punitive in purpose or effect as to negate that intention? (See [United States] v. One
Assortment of 89 Firearms (1984) 465 U.S. 354, 362.)
“The Court is satisfied that there is no ex post facto violation here. Wilmot
concedes that the Legislature intended to enact a civil penalty, not a criminal one. The
statutory scheme is not so punitive as to negate that intention. PEPRA’s forfeiture
provisions do not function to impose a punitive fine on Wilmot, let alone to subject him
to imprisonment or the like. Rather, what PEPRA accomplishes is to take back from
Wilmot what he never rightly earned in the first place—namely pension rights for a
period when he was violating his trust as an employee by embezzling from his employer.
(See also MacIntyre[, supra], 42 Cal.App.2d at [pp.] 735–[7]36.)
“This ruling makes it unnecessary to rule on objections to the parties’ respective
requests for judicial notice. The proffered documents are adduced only as bearing on the
proper construction of § 7522.72, in particular as to whether it does or does not apply to
a person who was already retired as of the end of 2012. That is the question that the
Court has declined to decide, because it turns out that Wilmot himself was not retired as
of the end of 2012. For the sake of completeness, however, the Court will sustain the
Board’s and State’s objections. There is no sufficient foundation that the documents
objected to represented a considered, official, and final position from the agencies they
came from—let alone any indication that they have anything to do with the intention of
the Legislature when it enacted § 7522.72. Moreover, the CALPERS documents do not
purport to say anything one way or the other as to the question at issue here—the
applicability of PEPRA’s felony forfeiture provisions to pre-enactment retirees.”
Legal Principles
This Appellate District is no stranger to the Pension Reform Act. Three of its five
divisions have given their opinion on whether its application to current employees
constitutes an unconstitutional impairment of their contracts of employment. Our
Supreme Court will have the last word on this subject. (Marin Assn. of Public Employees
v. Marin County Employees’ Retirement Assn. (2016) 2 Cal.App.5th 674 (Marin), review
granted Nov. 22, 2016, S237460; Cal. Fire Local 2881 v. California Public Employees’
Retirement System (2016) 7 Cal.App.5th 115, review granted Apr. 12, 2017, S239958;
Alameda County Deputy Sheriff’s Assn. v. Alameda County Employees’ Retirement Assn.
(2018) 19 Cal.App.5th 61, review granted Mar. 28, 2018, S247095.)
Here, we return to the Pension Reform Act, particularly as it applies to public
employees covered by a pension system administered under CERL. We have already
examined the genesis of the Pension Reform Act, and the general operation of CERL
programs in Marin, supra, 2 Cal.App.5th 674, 680–683. Unlike the rather generalized
and abstract setting we found there, we must now get involved with the actual particulars
of the pension application process.
In Marin, we addressed one specific change in the Pension Reform Act, namely,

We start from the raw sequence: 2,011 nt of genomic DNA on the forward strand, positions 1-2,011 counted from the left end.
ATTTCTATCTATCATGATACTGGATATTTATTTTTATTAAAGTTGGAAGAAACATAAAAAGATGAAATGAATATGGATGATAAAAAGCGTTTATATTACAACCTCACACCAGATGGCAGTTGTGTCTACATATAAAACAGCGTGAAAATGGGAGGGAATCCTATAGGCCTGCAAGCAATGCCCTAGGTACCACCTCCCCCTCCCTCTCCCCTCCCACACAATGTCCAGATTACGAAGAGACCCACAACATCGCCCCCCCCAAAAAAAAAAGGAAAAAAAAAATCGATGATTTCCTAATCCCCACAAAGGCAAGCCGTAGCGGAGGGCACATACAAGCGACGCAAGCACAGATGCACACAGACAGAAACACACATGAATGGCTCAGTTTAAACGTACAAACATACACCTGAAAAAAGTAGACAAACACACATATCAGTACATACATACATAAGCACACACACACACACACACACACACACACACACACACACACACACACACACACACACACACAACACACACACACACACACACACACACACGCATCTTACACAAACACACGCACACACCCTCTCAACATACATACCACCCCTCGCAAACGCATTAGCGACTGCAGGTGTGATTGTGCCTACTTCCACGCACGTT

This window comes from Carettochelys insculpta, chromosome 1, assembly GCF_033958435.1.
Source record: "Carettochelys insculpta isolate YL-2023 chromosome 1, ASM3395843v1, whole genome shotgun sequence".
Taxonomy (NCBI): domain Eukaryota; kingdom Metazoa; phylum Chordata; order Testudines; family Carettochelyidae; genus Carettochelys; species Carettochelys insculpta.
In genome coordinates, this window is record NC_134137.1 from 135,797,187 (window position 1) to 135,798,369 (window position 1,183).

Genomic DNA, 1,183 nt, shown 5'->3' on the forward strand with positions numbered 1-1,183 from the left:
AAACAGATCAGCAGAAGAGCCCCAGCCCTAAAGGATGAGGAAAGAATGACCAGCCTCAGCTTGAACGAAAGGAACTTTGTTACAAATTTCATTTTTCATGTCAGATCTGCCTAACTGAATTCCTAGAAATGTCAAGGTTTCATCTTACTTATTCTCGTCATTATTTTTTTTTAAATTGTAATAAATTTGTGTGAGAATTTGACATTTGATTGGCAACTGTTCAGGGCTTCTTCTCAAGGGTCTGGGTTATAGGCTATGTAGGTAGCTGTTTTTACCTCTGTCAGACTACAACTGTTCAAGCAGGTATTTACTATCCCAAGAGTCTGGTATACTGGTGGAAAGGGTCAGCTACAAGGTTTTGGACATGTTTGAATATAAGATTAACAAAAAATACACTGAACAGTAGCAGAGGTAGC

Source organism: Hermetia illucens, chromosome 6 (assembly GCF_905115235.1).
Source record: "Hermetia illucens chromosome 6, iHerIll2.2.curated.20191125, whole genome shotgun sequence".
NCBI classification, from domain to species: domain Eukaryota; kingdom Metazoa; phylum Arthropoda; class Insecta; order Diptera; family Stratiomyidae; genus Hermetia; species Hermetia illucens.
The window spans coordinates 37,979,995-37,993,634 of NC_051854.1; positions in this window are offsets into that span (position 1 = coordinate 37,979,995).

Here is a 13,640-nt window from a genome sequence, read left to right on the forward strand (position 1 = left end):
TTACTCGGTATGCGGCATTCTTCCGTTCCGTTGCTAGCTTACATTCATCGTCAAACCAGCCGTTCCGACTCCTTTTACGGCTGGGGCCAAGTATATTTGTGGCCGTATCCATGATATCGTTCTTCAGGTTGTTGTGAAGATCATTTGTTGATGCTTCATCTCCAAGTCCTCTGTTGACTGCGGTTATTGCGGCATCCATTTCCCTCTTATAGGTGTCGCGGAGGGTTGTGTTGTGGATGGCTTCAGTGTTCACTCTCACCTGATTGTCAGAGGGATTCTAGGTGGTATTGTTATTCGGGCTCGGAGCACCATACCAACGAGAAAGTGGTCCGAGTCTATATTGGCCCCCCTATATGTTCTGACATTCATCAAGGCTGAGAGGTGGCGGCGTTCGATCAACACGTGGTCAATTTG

the Legislature’s goal of curbing the perceived abuse of “pension spiking.” It is another
perceived abuse at issue here—the first statewide adoption of what is known as a
“pension forfeiture” provision (see generally Jacobs, Friel, O’Callaghan, Pension
Forfeiture: A Problematic Sanction for Public Corruption (1997) 35 Am.Crim.L.Rev.
57) to public employees. Such measures were an early feature of municipal pension
schemes, and the general principle that pension rights could be lost by criminal behavior
had been judicially ratified by California courts.
However, there was a qualification:
crimes committed after retirement were excluded. (E.g., Wallace v. City of Fresno
(1954) 42 Cal.2d 180; Lawrence v. City of Los Angeles (1942) 53 Cal.App.2d 6;
MacIntyre v. Retirement Board of S.F. (1941) 42 Cal.App.2d 734.)
6 The United States has had such a provision since 1954. (See Hiss v. Hampton
(D.D.C.) 338 F.Supp. 1141, 1142, fn. 1.) In the private sector, “employee pensions that
have vested (i.e., the employee has satisfied the statutory age and/or years-of-service
requirements) are protected from forfeiture for misconduct under the anti-alienation and
anti-forfeiture provisions of ERISA . . . as interpreted by the United States Supreme
Court in Guidry v. Sheet Metal Workers Nat’l Pension Fund [(1990) 493 U.S. 365].”
(Jacobs, Friel, O’Callaghan, Pension Forfeiture: A Problematic Sanction for Public
Corruption, supra, 35 Am.Crim.L.Rev. 57, 58–59.)

In 2005, in the wake of several notorious incidents of financial corruption and
mismanagement, the Legislature passed a measure allowing for the limited forfeiture of
pension benefits for “any elected public officer who takes public office, or is reelected to
public office, on or after January 1, 2006” upon conviction of a specified crime. (Stats.
2005, ch. 322 [adding former § 1243]; see Little Hoover Com., Public Pensions for
Retirement Security (Feb. 2011) p. 39.)7
Section 7522.72 applies to “a public employee
first employed by a public employer . . . before January 1, 2013.” Section 7522.74
applies to those persons whose employment commenced “on or after January 1, 2013.”
As pension forfeiture provisions go, California’s is rather temperate. It is not
triggered by just any conviction, or even any felony conviction, but only a felony
conviction that is job-related. Pension benefits are not lost entirely, but only for the
period of the felonious behavior. The employee’s contributions for that period are not
kept, but are returned. (§ 7522.72, subd. (d)(1).) If the conviction is reversed, the
employee may redeposit her contributions and “[r]ecover the forfeited rights and